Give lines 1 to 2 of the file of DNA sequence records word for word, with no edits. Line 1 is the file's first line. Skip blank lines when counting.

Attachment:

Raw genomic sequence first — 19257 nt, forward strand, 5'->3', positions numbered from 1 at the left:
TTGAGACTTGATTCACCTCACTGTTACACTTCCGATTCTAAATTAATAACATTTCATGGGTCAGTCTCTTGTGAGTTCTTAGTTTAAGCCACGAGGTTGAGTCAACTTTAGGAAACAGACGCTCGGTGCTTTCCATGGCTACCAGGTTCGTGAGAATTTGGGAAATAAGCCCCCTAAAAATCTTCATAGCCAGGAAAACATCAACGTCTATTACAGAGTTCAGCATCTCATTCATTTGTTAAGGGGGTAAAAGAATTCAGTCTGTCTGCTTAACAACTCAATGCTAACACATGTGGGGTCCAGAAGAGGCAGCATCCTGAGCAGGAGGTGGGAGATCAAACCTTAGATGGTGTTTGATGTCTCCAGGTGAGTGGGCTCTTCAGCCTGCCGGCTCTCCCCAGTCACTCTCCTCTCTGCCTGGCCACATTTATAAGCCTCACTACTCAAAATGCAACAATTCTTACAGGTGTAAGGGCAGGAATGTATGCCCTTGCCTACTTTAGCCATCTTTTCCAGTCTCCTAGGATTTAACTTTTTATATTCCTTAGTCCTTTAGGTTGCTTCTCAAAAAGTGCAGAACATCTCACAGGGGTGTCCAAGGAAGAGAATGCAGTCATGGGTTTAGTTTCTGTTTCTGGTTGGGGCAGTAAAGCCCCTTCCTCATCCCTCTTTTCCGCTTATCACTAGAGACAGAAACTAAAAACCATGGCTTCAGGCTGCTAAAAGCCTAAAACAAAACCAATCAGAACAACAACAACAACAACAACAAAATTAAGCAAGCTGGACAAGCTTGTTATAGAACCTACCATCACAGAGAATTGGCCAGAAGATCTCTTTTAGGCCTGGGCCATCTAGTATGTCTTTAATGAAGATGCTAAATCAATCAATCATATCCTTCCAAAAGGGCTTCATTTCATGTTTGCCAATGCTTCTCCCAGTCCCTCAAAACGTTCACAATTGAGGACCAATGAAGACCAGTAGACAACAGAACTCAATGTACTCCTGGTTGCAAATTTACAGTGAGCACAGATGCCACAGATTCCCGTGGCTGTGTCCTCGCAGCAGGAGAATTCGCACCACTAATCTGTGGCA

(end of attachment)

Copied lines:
Raw genomic sequence first — 19257 nt, forward strand, 5'->3', positions numbered from 1 at the left:
TTGAGACTTGATTCACCTCACTGTTACACTTCCGATTCTAAATTAATAACATTTCATGGGTCAGTCTCTTGTGAGTTCTTAGTTTAAGCCACGAGGTTGAGTCAACTTTAGGAAACAGACGCTCGGTGCTTTCCATGGCTACCAGGTTCGTGAGAATTTGGGAAATAAGCCCCCTAAAAATCTTCATAGCCAGGAAAACATCAACGTCTATTACAGAGTTCAGCATCTCATTCATTTGTTAAGGGGGTAAAAGAATTCAGTCTGTCTGCTTAACAACTCAATGCTAACACATGTGGGGTCCAGAAGAGGCAGCATCCTGAGCAGGAGGTGGGAGATCAAACCTTAGATGGTGTTTGATGTCTCCAGGTGAGTGGGCTCTTCAGCCTGCCGGCTCTCCCCAGTCACTCTCCTCTCTGCCTGGCCACATTTATAAGCCTCACTACTCAAAATGCAACAATTCTTACAGGTGTAAGGGCAGGAATGTATGCCCTTGCCTACTTTAGCCATCTTTTCCAGTCTCCTAGGATTTAACTTTTTATATTCCTTAGTCCTTTAGGTTGCTTCTCAAAAAGTGCAGAACATCTCACAGGGGTGTCCAAGGAAGAGAATGCAGTCATGGGTTTAGTTTCTGTTTCTGGTTGGGGCAGTAAAGCCCCTTCCTCATCCCTCTTTTCCGCTTATCACTAGAGACAGAAACTAAAAACCATGGCTTCAGGCTGCTAAAAGCCTAAAACAAAACCAATCAGAACAACAACAACAACAACAACAAAATTAAGCAAGCTGGACAAGCTTGTTATAGAACCTACCATCACAGAGAATTGGCCAGAAGATCTCTTTTAGGCCTGGGCCATCTAGTATGTCTTTAATGAAGATGCTAAATCAATCAATCATATCCTTCCAAAAGGGCTTCATTTCATGTTTGCCAATGCTTCTCCCAGTCCCTCAAAACGTTCACAATTGAGGACCAATGAAGACCAGTAGACAACAGAACTCAATGTACTCCTGGTTGCAAATTTACAGTGAGCACAGATGCCACAGATTCCCGTGGCTGTGTCCTCGCAGCAGGAGAATTCGCACCACTAATCTGTGGCA